Responding to State 'Fragility' in Coastal West Africa [May 25, 2022]   [open pdf - 822KB]

From the Document: "In April 2022, the Biden Administration identified [hyperlink] part of coastal West Africa--Benin, Côte d'Ivoire, Ghana, Guinea, and Togo--as a priority region pursuant to the 2019 Global Fragility Act (GFA, Title V of Division J, P.L. 116-94). U.S. military officials [hyperlink] and some Members of Congress [hyperlink] have expressed concern over a southward expansion of Islamist insurgent violence from the neighboring Sahel region, centering on Mali, Burkina Faso, and Niger (see Figure 1). Benin and Côte d'Ivoire have been the hardest hit, recording at least two dozen attacks since 2020, many targeting military personnel near their northern borders. Togo has suffered [hyperlink] two attacks on northern security outposts since late 2021. Ghana and Guinea have not recorded attacks to date. Analysts have attributed most of these attacks to Sahel-based affiliates of Al Qaeda and the Islamic State that have moved south [hyperlink] to procure supplies and seek refuge, including in wildlife preserves in northern Benin and Côte d'Ivoire. Some warn [hyperlink] that armed groups may expand their presence by exploiting local tensions and grievances, extending approaches pioneered in the Sahel. Disputes between pastoralists and farmers [hyperlink], along with anger at security force abuses [hyperlink], have reportedly driven extremist recruitment elsewhere in West Africa."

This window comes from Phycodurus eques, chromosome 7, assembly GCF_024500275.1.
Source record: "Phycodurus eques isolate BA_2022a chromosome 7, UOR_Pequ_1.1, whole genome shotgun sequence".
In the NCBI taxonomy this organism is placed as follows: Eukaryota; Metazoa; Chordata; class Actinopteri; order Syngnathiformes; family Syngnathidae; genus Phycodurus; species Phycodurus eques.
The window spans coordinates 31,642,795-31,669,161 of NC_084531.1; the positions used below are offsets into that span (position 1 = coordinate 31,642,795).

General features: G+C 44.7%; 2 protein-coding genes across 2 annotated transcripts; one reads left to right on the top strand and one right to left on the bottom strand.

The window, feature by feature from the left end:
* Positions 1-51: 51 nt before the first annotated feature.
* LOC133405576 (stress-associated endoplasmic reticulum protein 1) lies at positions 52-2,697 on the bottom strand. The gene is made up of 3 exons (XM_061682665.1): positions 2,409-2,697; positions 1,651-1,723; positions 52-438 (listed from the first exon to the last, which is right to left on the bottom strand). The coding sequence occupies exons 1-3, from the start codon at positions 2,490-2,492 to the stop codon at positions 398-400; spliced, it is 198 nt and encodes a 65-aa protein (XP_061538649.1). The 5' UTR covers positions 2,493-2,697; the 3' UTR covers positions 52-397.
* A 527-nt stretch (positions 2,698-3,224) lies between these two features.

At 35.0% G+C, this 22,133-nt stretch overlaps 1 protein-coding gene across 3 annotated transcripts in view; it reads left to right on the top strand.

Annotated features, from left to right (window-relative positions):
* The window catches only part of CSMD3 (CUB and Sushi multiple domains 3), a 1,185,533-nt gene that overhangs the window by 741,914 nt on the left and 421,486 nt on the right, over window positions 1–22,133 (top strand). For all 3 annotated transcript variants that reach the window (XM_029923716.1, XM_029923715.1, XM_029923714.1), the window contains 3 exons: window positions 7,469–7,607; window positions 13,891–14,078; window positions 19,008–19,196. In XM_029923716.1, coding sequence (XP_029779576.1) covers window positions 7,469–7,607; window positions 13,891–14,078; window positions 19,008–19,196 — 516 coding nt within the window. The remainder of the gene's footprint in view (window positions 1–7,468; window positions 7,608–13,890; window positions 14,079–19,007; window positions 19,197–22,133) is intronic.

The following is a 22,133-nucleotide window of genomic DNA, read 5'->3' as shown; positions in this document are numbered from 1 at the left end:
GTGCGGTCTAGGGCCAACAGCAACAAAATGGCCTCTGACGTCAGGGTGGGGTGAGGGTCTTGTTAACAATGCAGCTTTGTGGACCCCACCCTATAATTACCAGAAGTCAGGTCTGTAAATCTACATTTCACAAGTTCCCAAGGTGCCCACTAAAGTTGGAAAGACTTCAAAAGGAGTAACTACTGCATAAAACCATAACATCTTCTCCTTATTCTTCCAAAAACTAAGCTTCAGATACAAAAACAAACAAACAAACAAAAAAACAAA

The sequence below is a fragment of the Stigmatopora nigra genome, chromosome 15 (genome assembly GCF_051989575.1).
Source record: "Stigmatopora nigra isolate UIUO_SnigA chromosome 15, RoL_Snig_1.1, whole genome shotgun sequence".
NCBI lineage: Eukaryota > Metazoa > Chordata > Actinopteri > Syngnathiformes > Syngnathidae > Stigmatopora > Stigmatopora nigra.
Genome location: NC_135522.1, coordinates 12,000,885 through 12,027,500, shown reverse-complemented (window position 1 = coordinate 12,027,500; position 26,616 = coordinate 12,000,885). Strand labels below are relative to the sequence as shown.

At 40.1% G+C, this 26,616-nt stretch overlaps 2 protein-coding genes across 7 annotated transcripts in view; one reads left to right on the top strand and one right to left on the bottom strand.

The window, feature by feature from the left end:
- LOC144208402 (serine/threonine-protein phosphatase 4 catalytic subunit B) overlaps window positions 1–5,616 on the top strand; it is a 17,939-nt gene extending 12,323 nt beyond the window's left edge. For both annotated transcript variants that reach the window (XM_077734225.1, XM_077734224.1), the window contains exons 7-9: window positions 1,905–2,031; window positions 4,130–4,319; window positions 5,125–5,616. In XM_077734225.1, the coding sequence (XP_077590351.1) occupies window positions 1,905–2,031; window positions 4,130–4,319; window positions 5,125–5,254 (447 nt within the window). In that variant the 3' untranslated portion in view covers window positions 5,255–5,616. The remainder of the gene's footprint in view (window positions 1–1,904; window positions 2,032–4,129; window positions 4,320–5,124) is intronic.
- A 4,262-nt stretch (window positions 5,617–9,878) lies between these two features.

Report Number:
CRS Insight, IN11938
Public Domain
Retrieved From:
Congressional Research Service: https://crsreports.congress.gov/
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